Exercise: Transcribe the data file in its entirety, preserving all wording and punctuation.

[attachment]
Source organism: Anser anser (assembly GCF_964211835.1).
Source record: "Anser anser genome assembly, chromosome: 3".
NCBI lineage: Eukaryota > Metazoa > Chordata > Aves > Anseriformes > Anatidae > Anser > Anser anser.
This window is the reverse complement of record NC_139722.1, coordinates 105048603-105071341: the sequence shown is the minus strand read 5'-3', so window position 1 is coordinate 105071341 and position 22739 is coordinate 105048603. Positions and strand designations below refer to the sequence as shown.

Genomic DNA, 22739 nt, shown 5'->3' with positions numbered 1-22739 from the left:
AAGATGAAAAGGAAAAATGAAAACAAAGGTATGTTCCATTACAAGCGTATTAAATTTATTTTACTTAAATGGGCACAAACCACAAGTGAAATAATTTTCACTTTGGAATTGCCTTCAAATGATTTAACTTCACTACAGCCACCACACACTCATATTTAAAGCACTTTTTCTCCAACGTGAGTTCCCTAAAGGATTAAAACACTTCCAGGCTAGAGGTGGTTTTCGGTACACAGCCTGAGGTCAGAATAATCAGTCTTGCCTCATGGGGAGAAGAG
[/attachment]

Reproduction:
Source organism: Anser anser (assembly GCF_964211835.1).
Source record: "Anser anser genome assembly, chromosome: 3".
NCBI lineage: Eukaryota > Metazoa > Chordata > Aves > Anseriformes > Anatidae > Anser > Anser anser.
This window is the reverse complement of record NC_139722.1, coordinates 105048603-105071341: the sequence shown is the minus strand read 5'-3', so window position 1 is coordinate 105071341 and position 22739 is coordinate 105048603. Positions and strand designations below refer to the sequence as shown.

Genomic DNA, 22739 nt, shown 5'->3' with positions numbered 1-22739 from the left:
AAGATGAAAAGGAAAAATGAAAACAAAGGTATGTTCCATTACAAGCGTATTAAATTTATTTTACTTAAATGGGCACAAACCACAAGTGAAATAATTTTCACTTTGGAATTGCCTTCAAATGATTTAACTTCACTACAGCCACCACACACTCATATTTAAAGCACTTTTTCTCCAACGTGAGTTCCCTAAAGGATTAAAACACTTCCAGGCTAGAGGTGGTTTTCGGTACACAGCCTGAGGTCAGAATAATCAGTCTTGCCTCATGGGGAGAAGAG